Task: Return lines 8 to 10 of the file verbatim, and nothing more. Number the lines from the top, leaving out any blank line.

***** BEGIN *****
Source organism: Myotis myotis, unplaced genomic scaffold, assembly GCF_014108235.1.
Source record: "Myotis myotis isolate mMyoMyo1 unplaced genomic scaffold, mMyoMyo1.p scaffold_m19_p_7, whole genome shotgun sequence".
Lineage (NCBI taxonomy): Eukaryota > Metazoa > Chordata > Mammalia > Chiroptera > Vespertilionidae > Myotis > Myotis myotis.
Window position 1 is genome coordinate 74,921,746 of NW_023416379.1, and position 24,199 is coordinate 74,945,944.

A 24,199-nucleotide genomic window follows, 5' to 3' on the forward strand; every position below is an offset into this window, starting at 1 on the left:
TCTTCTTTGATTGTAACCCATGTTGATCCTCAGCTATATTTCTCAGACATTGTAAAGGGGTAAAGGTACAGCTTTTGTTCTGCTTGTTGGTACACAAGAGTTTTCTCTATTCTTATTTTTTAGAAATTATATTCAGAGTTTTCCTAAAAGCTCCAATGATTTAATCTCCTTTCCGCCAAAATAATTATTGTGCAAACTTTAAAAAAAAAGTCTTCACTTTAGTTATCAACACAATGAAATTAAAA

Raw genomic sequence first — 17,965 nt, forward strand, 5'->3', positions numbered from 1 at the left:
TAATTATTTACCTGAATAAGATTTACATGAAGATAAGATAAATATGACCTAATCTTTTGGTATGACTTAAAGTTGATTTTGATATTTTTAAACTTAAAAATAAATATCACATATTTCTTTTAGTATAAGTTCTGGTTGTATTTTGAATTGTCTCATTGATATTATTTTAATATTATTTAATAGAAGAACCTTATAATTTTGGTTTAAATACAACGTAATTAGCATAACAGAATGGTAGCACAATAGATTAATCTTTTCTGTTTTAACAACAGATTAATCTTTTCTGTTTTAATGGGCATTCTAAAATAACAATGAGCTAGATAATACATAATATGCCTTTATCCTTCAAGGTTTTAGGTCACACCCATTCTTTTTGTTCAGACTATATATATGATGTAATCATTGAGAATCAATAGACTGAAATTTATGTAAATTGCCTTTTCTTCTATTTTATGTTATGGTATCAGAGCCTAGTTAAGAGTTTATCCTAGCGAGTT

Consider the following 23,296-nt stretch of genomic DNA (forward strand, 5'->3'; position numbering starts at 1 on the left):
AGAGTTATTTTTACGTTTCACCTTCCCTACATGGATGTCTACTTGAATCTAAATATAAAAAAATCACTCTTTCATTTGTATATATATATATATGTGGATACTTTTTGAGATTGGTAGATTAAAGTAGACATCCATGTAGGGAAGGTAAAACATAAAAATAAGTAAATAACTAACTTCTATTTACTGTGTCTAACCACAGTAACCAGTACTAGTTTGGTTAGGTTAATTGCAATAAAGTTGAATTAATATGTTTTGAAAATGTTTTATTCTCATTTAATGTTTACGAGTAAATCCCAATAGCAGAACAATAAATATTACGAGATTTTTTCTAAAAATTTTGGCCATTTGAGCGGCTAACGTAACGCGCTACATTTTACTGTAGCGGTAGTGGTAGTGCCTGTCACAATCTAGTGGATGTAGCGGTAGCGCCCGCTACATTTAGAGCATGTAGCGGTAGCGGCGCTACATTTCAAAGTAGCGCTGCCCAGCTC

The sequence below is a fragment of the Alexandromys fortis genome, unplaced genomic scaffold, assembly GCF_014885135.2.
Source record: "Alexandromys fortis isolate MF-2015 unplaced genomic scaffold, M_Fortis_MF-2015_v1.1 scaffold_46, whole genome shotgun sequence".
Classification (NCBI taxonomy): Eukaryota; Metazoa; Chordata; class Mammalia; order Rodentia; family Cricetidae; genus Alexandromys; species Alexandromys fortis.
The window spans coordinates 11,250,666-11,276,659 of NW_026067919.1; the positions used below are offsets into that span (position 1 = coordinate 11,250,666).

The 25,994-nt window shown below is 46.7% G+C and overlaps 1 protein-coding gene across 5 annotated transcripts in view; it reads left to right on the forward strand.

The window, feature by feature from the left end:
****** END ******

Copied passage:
TAATTATTTACCTGAATAAGATTTACATGAAGATAAGATAAATATGACCTAATCTTTTGGTATGACTTAAAGTTGATTTTGATATTTTTAAACTTAAAAATAAATATCACATATTTCTTTTAGTATAAGTTCTGGTTGTATTTTGAATTGTCTCATTGATATTATTTTAATATTATTTAATAGAAGAACCTTATAATTTTGGTTTAAATACAACGTAATTAGCATAACAGAATGGTAGCACAATAGATTAATCTTTTCTGTTTTAACAACAGATTAATCTTTTCTGTTTTAATGGGCATTCTAAAATAACAATGAGCTAGATAATACATAATATGCCTTTATCCTTCAAGGTTTTAGGTCACACCCATTCTTTTTGTTCAGACTATATATATGATGTAATCATTGAGAATCAATAGACTGAAATTTATGTAAATTGCCTTTTCTTCTATTTTATGTTATGGTATCAGAGCCTAGTTAAGAGTTTATCCTAGCGAGTT

Consider the following 23,296-nt stretch of genomic DNA (forward strand, 5'->3'; position numbering starts at 1 on the left):
AGAGTTATTTTTACGTTTCACCTTCCCTACATGGATGTCTACTTGAATCTAAATATAAAAAAATCACTCTTTCATTTGTATATATATATATATGTGGATACTTTTTGAGATTGGTAGATTAAAGTAGACATCCATGTAGGGAAGGTAAAACATAAAAATAAGTAAATAACTAACTTCTATTTACTGTGTCTAACCACAGTAACCAGTACTAGTTTGGTTAGGTTAATTGCAATAAAGTTGAATTAATATGTTTTGAAAATGTTTTATTCTCATTTAATGTTTACGAGTAAATCCCAATAGCAGAACAATAAATATTACGAGATTTTTTCTAAAAATTTTGGCCATTTGAGCGGCTAACGTAACGCGCTACATTTTACTGTAGCGGTAGTGGTAGTGCCTGTCACAATCTAGTGGATGTAGCGGTAGCGCCCGCTACATTTAGAGCATGTAGCGGTAGCGGCGCTACATTTCAAAGTAGCGCTGCCCAGCTC